Teleworkers are relying heavily on video conferencing services to keep in touch with co-workers, and there’s no evidence of widespread “Zoom fatigue.” Some 81% of employed adults who are working from home all or most of the time say they use video calling or online conferencing services like Zoom or Webex at least some of the time (59% use these often). And 57% use instant messaging platforms such as Slack or Google Chat (43% use these often). Among those who use video conferencing services often, 63% say they are fine with the amount of time they spend on video calls; 37% say they are worn out by it. In general, teleworkers view video conferencing and instant messaging platforms as a good substitute for in-person contact – 65% feel this way, while 35% say they are not a good substitute.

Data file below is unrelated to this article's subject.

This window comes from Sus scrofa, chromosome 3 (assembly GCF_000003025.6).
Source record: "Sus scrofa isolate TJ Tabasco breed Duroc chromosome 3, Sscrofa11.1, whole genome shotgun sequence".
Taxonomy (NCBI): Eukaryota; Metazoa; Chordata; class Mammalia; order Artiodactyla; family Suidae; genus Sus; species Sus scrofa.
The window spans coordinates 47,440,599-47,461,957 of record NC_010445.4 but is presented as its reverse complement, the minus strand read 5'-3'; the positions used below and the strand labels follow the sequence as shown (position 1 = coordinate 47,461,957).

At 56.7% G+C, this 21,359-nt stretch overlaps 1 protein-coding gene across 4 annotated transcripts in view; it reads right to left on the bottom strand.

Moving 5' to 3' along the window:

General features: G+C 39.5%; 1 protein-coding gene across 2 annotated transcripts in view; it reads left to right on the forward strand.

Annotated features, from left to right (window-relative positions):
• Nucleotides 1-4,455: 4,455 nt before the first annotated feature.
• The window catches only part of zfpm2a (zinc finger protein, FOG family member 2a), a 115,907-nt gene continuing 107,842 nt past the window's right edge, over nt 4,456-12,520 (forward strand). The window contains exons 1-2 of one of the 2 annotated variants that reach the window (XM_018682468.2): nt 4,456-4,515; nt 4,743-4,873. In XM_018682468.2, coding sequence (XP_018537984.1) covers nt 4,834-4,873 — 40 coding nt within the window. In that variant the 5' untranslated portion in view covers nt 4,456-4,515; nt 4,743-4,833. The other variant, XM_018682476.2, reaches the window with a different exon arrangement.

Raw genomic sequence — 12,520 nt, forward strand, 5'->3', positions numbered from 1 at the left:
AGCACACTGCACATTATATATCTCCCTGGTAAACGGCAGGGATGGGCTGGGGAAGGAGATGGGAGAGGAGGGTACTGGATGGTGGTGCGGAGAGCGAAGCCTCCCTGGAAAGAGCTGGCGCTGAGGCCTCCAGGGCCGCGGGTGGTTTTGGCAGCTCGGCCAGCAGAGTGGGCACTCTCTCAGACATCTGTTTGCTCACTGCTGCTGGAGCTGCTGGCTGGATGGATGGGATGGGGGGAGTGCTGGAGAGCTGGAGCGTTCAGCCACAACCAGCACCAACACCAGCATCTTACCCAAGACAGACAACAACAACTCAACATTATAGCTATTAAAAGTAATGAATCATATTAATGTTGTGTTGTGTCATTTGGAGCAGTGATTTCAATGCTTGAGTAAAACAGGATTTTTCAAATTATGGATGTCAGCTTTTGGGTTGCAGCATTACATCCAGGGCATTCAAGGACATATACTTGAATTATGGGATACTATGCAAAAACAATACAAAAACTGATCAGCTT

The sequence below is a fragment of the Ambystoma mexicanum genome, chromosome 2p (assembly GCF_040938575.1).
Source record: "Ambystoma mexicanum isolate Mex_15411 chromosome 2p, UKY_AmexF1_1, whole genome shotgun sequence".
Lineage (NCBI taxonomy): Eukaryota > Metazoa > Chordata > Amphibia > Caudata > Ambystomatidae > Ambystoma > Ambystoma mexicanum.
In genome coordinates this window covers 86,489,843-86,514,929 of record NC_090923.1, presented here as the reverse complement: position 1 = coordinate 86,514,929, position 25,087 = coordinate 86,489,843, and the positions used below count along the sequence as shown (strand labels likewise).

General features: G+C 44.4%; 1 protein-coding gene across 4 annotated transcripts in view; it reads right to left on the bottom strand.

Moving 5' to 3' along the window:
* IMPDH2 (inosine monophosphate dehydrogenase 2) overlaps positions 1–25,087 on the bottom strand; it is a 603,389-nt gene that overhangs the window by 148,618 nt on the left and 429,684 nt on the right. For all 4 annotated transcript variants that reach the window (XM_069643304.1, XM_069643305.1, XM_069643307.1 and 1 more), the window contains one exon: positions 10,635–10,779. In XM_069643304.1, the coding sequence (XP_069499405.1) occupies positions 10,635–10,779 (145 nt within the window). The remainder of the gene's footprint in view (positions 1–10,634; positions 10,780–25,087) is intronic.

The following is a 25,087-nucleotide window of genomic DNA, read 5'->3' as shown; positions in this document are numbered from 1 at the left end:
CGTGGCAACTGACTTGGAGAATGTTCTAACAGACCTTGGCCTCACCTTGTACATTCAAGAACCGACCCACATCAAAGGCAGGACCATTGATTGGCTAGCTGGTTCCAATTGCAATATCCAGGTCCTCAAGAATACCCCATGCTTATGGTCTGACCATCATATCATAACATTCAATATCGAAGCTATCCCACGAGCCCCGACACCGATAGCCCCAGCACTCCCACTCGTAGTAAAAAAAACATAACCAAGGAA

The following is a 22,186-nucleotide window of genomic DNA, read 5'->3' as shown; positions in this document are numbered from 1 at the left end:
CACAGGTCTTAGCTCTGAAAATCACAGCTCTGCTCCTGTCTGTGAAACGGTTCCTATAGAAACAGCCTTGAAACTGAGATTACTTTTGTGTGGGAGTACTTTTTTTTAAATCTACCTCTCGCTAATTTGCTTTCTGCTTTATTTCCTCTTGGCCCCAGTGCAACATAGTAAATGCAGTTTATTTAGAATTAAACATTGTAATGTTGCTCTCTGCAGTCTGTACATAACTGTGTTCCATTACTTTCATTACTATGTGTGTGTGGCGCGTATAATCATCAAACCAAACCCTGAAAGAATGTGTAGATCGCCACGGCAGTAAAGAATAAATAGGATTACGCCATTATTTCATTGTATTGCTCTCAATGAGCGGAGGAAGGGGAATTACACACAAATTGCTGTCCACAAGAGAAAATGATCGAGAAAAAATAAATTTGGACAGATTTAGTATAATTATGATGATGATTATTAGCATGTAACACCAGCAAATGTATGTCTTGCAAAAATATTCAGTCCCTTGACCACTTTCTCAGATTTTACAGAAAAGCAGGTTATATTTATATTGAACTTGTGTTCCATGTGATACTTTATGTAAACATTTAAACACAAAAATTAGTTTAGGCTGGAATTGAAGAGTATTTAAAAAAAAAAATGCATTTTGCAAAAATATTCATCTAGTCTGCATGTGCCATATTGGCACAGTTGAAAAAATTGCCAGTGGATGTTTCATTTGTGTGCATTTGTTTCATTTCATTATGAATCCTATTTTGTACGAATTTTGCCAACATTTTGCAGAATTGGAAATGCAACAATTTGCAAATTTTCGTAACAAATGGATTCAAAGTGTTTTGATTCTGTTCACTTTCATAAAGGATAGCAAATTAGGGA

Among employed adults who are not working from home all of the time and are interacting in-person at least some with others at their workplace, concerns about coronavirus differ by gender, race and ethnicity. Women (60%) are more likely than men (48%) to be at least somewhat concerned about being exposed to the virus. And Black (70%) and Hispanic (67%) workers are more likely to be concerned than White workers (48%). In addition, Black and Hispanic workers are less likely than White workers to be very satisfied with the measures that their workplace has taken to protect them from being exposed to the coronavirus.